He laughed his great, coarse laugh, and the crystals of that detestable chandelier vibrated with it, seeming to titter in sympathy. Knowing that it would be useless now to beg for mercy, I remained silent.
He continued: ‘Change, I ask you, change! – the chandelier sang: Change! Nine pounds-three-and-six out of a ten-pound note. And had he dissipated? “Oh yes, Uncle Arnold.” … On sixteen shillings and sixpence, this fellow had had his first big night in town, by all that’s marvellous! … “The cost-of-living must have dropped,” I say, “because when I was twenty-two, forty-odd years ago, and if my uncle had given me a tenner to blue in town, I’d have come home with an empty pocket and an unpaid bill from Gervasi in the Strand – yes, and had to borrow half a sovereign from the butler to pay the cabbie…. What in the world,” I ask this tame mouse, “what in the world can a gentleman do, to have an evening in town on sixteen-and-six?” And he tells me, does this Rodney: “I met my friend, Willikens, of Jesus College, and we went to a picture palace. We saw Rita Anita in Passion’s Plaything, and after the show we went to a café in Soho and had ham and scrambled eggs.”’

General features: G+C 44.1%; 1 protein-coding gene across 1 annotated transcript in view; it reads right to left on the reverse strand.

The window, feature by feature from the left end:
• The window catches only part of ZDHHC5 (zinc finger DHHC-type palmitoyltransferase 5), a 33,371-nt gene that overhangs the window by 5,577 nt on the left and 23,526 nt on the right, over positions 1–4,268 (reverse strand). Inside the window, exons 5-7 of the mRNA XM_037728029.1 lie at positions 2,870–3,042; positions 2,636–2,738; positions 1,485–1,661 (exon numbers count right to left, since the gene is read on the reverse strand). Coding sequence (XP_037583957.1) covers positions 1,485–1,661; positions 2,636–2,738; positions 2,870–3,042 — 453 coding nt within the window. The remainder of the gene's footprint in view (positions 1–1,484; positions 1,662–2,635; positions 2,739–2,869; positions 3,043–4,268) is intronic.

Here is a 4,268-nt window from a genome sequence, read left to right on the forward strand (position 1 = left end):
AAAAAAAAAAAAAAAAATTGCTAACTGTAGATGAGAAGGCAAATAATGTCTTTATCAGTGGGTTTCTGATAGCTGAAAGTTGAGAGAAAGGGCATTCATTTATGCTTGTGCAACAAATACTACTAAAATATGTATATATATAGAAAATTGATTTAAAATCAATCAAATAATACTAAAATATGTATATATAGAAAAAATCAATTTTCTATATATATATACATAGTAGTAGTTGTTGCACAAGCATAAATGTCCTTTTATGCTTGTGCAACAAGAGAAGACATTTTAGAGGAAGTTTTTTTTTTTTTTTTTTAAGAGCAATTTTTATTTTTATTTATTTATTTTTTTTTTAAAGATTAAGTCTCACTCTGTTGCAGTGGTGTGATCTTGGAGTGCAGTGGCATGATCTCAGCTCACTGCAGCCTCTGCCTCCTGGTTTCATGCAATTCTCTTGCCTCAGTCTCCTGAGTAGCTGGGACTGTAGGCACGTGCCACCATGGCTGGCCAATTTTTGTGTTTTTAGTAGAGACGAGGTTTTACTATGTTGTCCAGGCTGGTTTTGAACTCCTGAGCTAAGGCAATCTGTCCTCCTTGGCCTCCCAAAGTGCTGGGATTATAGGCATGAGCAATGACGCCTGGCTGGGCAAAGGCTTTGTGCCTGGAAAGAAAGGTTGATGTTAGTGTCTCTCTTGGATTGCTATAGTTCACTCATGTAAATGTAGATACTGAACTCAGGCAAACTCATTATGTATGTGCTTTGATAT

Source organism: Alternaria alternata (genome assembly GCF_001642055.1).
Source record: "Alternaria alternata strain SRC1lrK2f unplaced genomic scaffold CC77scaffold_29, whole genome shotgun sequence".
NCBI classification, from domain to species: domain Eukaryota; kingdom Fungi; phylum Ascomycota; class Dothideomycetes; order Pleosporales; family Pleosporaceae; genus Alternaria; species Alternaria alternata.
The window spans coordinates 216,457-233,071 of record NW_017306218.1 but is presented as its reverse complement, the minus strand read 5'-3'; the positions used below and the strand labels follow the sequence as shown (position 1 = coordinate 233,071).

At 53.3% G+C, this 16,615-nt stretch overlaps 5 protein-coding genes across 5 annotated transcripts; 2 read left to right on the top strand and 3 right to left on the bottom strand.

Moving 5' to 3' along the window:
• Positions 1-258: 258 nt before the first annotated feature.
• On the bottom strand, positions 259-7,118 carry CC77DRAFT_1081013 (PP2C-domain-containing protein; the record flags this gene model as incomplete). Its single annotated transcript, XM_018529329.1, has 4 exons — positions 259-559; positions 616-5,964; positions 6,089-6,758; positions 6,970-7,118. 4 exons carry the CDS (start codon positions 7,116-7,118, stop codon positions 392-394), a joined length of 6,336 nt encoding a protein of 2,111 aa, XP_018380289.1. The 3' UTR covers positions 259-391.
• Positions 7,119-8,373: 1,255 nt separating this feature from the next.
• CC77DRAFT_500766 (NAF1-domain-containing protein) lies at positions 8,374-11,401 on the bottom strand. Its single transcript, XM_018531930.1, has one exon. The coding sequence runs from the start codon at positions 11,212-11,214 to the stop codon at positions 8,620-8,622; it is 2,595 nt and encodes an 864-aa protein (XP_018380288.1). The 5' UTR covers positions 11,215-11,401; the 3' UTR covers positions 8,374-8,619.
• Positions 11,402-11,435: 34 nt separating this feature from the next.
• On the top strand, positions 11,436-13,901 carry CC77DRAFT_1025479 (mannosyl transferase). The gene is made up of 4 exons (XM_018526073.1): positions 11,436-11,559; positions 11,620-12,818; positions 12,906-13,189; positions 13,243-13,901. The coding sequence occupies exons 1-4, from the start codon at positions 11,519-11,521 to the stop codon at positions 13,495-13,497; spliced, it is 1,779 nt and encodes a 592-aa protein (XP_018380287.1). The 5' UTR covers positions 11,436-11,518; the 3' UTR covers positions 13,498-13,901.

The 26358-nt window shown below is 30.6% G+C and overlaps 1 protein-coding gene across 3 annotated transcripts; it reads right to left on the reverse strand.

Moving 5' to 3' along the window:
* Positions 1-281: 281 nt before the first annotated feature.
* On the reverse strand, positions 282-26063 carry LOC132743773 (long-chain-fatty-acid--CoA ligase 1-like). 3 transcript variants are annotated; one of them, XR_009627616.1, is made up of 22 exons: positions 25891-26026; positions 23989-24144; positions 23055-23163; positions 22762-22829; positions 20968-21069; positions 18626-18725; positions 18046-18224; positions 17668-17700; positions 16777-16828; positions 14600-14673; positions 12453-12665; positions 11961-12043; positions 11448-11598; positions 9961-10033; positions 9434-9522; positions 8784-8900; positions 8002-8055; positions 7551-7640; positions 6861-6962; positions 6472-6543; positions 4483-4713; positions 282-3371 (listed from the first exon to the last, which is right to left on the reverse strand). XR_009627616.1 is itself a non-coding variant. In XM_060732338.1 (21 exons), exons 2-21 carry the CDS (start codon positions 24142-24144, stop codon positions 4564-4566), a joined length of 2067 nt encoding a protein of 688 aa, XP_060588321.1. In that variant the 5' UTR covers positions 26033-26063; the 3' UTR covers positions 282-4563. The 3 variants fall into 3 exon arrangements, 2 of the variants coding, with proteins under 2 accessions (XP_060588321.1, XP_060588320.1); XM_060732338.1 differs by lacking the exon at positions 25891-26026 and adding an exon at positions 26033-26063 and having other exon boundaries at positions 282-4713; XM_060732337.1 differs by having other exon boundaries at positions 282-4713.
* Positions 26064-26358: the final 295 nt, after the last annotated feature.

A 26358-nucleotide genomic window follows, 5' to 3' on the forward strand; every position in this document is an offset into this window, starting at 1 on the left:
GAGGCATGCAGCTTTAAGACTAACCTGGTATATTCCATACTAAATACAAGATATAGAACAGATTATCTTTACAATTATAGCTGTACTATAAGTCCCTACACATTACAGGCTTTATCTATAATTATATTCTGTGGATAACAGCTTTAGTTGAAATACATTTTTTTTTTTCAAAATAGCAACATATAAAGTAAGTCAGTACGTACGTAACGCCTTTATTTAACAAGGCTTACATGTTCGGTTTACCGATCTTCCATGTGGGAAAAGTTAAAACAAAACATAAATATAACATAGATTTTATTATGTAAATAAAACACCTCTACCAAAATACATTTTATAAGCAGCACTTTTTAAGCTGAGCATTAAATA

I cried: ‘Oh, Uncle——’
‘– Oh, nephew!’ he snarled, glaring at me again. ‘I decided, from that moment on, that you were a beastly little prig. I promised my dear sister-your unhappy mother – that I’d look after you. Poor girl! Your father, whom she went and married – bolts and bars wouldn’t hold her – against all our advice, was a blackguard and a scoundrel and a rogue and a vagabond. But at least he had the decency to go to the devil like a man, if not a gentleman. Whereas you – you whey-faced marigold——’